After I reviewed (and recommended) A&G Active Serum with Human Fibroblast Conditioned Media, a reader sent me a useful stack of research on other products with HFCM. Since I've been very impressed with the results of my three week plus trial of A&G but put off by the price, I decided to find out if there are good alternatives out there. So I started to do some digging around and entered a murky world of bankrupt companies and babies foreskins.
Derm 123 Replenishing Complex uses HFCM and claims to be cheaper and better than another potion called TNS. But I'll come back to that. Derm 123 seems to have started out life as a collaborative venture with a company called Advanced Tissue Sciences. Advanced provided the human fibroblast technology and ingredients, appears to have been well-funded (according to Derm 123 to tune of $300m) and staffed by reputable scientists. Then it went bust around 2002.
The bankruptcy trust that took over the affairs of Advanced Tissue Services sold one of its products, Nouricel, to a company called SkinMedica for $7m. SkinMedica makes the cream called TNS Recovery Complex that Derm 123 seems to have its competitive knickers in a twist over. TNS is supposed to be 96.3% (no less) Nouricel-MD, a compound that I was amused to read on the website was invented by their very own Dr Fitzpatrick and his team of scientists.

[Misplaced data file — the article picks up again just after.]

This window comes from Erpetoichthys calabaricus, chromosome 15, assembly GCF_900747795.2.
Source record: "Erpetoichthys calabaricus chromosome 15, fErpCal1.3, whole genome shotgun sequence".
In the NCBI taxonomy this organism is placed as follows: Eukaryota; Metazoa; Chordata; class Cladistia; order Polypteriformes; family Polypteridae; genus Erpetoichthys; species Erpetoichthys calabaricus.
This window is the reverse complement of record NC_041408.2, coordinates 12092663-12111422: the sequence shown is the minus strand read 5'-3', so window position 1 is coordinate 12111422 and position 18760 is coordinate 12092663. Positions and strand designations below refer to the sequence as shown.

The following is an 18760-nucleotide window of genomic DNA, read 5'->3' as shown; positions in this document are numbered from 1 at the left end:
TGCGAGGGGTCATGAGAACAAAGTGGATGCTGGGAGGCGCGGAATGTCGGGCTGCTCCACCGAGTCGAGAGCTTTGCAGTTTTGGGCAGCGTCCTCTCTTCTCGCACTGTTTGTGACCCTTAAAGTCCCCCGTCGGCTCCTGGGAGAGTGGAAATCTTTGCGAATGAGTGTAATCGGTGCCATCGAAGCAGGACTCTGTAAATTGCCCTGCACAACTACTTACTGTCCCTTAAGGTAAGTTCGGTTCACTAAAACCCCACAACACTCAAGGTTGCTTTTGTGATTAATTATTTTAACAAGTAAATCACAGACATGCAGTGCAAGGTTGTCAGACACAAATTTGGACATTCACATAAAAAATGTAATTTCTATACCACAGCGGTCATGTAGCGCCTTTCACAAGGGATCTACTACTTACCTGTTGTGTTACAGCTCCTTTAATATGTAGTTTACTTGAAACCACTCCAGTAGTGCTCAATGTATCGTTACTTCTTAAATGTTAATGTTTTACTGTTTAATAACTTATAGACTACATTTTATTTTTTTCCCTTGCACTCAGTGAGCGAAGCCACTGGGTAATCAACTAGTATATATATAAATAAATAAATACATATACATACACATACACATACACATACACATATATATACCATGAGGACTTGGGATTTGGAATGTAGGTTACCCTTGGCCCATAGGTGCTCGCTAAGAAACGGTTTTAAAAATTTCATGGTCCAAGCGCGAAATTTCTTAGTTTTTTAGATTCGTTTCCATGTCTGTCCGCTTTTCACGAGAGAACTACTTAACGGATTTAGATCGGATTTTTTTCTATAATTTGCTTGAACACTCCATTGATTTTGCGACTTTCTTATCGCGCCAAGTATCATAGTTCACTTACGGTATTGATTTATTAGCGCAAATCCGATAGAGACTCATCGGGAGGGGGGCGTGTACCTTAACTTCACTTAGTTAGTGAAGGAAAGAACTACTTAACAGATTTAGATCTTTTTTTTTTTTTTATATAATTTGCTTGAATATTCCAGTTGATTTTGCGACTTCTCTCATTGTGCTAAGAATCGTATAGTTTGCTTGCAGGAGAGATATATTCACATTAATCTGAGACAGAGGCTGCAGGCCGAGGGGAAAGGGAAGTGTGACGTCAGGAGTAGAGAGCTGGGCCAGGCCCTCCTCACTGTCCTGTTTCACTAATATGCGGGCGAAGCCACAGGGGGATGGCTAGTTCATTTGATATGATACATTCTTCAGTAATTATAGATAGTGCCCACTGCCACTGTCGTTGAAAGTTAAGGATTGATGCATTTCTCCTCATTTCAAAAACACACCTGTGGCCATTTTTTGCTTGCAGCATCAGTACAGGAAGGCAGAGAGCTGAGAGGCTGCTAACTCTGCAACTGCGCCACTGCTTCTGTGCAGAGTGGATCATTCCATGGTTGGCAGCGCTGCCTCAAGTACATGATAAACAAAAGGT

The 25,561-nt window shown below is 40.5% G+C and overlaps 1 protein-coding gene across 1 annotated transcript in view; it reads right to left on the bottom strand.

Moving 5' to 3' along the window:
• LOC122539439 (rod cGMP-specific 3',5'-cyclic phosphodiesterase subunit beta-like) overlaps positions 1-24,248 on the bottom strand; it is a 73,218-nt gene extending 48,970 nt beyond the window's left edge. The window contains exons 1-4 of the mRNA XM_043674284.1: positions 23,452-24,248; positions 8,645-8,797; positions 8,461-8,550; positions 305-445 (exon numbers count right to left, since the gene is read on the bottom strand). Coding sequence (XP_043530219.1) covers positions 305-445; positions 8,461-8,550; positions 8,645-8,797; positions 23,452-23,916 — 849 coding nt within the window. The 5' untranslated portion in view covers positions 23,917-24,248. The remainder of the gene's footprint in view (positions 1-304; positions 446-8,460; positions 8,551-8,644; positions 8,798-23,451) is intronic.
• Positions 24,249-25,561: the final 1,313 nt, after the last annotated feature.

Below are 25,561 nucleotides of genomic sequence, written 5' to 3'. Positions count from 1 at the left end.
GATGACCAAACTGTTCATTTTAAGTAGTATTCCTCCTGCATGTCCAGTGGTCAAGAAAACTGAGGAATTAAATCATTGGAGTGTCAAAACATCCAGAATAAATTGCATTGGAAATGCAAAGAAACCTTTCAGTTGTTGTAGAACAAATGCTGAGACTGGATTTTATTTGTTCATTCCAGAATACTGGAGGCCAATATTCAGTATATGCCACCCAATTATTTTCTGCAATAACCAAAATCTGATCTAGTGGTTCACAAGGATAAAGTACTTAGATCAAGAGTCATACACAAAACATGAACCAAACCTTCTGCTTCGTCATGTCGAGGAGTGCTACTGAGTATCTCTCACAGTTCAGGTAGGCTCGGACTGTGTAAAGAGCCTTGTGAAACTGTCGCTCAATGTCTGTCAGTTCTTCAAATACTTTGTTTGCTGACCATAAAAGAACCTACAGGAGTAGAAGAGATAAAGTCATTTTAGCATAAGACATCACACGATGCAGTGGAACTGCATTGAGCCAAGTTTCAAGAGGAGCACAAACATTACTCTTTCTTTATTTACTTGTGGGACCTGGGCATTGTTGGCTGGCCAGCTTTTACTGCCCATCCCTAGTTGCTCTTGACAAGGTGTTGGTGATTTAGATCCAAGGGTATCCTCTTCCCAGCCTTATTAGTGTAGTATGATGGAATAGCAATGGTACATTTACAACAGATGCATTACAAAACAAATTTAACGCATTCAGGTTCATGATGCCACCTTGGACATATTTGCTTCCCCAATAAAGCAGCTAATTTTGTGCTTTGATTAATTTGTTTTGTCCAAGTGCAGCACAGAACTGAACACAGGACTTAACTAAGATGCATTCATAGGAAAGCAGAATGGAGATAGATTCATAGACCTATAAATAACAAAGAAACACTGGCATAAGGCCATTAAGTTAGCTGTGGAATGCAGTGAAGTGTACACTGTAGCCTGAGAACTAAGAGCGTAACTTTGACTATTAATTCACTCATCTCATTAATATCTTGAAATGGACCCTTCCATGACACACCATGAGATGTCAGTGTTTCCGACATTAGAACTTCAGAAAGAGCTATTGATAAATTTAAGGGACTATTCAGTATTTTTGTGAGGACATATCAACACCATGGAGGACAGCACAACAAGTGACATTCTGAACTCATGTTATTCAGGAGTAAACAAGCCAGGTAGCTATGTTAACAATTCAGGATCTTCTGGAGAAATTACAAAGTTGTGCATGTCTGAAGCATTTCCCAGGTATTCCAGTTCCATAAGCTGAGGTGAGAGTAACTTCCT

Nouricel-MD, the active ingredient in TNS ($141 for 0.6oz) is a concoction that looks a lot A&G Active. They both have Transforming Growth Factor (TGF-b), Platelet, Grannulocyte Monolyte Colony Growth and Interleukins. TNS has a few other things as well, mostly listed rather vaguely as 'antioxidants'. In addition to this HFCM concoction there is a thinning agent, four paraben preservatives, phenoxyethanol (another preservative and potential irritant), isocetheth-20 (a synthetic made from fatty acids), and triethanolamine (a pH balancer that is in an irritant and possibly carcinogenic according to one study).
Anyway, back to Derm 123. The company behind it is very coy, saying merely that it is privately held. I believe it is called Midwest Aesthetics, a company that is also behind another brand called Revitacel. Derm 123 starts off well with HFCM, shea butter, macadamia and water. Then there's a bunch of silicones, a handful of things that make cream a cream (emulsifers and suspending agents and so on), and preservatives.
My next question is where does the human fibrobast come from? Actual human stem cells? This is where speculation on the web gets somewhat out of hand with male foreskins being the favored speculation. There is also an outraged group who think that live baby body parts are routinely used in cosmetics. I did find a study on monocytes, interleukins and TGF-b that cultured cells with blood cells and bovine cells. I've seen the word 'cloning' used a few times. Otherwise, I'm really not clear on how a TGF-b is 'manufactured'.
More research is needed. I'll keep digging around. I'm not sure I want to put too much of this Human Fibroblast Conditioned Media on my face until I understand it.